Kaiserswerth is a historic district within Duesseldorf, famous for the ruins of an old imperial palace. The first records of this place date back to 8th c. AD when St Swithberth founded a parish church on an island in the Rhein River. The name “Kaiserswerth” originated in 11th c. when the Holy Roman Emperor Heinrich II granted his vassal, Ezzo von Lorraine this palace on the island (“werth” means “island” in German). A mighty castle appeared here later. Kaiserswerth played a big role in the High Middle Ages, but by 17th c., during the Thirty Years War, its significance had already diminished.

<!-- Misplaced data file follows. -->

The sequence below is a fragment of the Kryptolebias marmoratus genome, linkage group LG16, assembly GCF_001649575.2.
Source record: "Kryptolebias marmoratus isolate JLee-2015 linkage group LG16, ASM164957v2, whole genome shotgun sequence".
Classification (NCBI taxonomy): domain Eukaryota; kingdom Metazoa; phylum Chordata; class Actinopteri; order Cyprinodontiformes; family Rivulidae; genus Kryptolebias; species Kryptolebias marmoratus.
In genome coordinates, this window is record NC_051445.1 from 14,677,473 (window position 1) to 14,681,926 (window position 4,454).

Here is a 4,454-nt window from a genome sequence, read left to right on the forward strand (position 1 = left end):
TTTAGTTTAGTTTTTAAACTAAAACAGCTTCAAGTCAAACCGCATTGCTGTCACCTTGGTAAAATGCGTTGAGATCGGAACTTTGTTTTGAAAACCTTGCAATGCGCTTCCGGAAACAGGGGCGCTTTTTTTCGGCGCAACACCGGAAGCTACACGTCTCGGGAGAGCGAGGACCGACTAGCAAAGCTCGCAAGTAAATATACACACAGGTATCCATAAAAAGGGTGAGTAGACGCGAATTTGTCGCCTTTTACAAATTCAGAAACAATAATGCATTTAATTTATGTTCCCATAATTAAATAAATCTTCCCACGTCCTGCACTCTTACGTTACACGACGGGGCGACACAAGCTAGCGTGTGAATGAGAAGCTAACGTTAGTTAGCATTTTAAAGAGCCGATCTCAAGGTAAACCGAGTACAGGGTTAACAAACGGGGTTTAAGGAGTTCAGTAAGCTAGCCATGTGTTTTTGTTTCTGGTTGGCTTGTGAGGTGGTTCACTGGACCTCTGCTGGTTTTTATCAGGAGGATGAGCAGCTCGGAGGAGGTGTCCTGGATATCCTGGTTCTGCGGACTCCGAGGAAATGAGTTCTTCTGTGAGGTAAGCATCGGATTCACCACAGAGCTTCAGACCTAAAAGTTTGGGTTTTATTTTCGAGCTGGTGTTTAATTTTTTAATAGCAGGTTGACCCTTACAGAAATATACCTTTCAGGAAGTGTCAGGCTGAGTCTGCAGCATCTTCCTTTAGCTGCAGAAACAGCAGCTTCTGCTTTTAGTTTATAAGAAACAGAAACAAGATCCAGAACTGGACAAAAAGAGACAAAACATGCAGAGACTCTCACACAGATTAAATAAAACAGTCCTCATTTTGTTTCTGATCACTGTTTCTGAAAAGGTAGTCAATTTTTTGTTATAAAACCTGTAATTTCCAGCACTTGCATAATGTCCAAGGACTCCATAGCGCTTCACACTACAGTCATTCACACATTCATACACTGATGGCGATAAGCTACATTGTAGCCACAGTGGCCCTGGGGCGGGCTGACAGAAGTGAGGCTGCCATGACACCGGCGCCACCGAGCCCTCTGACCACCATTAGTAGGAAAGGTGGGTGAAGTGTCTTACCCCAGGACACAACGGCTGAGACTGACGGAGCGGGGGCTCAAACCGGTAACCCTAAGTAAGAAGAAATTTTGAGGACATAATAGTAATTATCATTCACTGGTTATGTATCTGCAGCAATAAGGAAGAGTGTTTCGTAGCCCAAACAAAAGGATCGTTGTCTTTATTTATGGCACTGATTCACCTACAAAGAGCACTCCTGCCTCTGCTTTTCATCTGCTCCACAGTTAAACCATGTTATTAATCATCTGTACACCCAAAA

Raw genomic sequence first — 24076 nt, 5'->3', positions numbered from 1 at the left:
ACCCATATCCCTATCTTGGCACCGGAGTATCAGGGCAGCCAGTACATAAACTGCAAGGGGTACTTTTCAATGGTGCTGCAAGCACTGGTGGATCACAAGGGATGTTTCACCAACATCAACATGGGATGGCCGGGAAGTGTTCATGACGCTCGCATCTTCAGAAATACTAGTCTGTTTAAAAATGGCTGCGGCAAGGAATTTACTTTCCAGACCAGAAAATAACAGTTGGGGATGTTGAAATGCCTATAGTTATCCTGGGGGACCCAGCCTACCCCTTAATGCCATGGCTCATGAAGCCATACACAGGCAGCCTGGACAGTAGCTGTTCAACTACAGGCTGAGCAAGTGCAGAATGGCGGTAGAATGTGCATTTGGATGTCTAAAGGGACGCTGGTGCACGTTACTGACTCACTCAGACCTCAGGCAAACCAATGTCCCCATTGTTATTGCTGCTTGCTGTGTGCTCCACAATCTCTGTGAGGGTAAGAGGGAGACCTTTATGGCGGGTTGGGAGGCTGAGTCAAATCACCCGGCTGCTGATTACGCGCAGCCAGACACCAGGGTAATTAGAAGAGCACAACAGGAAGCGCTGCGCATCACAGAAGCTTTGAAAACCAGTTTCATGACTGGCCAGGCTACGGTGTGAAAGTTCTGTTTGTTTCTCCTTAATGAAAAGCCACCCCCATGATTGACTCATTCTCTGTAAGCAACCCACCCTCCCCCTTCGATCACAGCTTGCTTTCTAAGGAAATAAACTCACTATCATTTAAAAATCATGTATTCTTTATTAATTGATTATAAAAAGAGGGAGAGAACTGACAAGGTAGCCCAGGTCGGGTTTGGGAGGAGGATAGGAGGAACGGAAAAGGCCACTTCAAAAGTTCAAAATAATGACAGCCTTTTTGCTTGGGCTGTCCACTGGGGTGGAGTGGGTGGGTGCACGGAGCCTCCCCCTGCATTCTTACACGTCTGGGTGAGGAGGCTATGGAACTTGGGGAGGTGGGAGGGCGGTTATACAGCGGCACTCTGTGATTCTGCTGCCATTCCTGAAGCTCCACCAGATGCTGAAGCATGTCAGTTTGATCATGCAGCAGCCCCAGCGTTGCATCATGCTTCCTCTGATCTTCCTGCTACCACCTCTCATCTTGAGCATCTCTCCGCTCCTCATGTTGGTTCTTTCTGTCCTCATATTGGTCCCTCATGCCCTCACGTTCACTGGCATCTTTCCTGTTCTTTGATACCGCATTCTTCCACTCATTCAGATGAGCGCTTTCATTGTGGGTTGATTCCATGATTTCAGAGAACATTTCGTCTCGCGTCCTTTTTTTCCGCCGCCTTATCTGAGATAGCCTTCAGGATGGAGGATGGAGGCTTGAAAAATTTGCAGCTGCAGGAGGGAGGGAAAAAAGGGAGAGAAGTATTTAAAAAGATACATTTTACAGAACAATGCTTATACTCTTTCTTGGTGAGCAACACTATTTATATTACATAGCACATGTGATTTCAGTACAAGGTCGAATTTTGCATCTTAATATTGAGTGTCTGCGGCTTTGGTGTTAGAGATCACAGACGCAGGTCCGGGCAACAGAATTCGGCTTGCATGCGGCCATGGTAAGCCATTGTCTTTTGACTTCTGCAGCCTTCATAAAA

Little by little the palace declined, so nowadays tourists can see but ruins. Still, the place where the palace is located is very interesting. The church named after Kaiserswerth’s founder, St Swithberth, is still in operation. Another attraction is the Deaconess Institute where in 19th c. studied Florence Nightingale, a legendary British sister of mercy, considered one of the founders of the global modern nursing.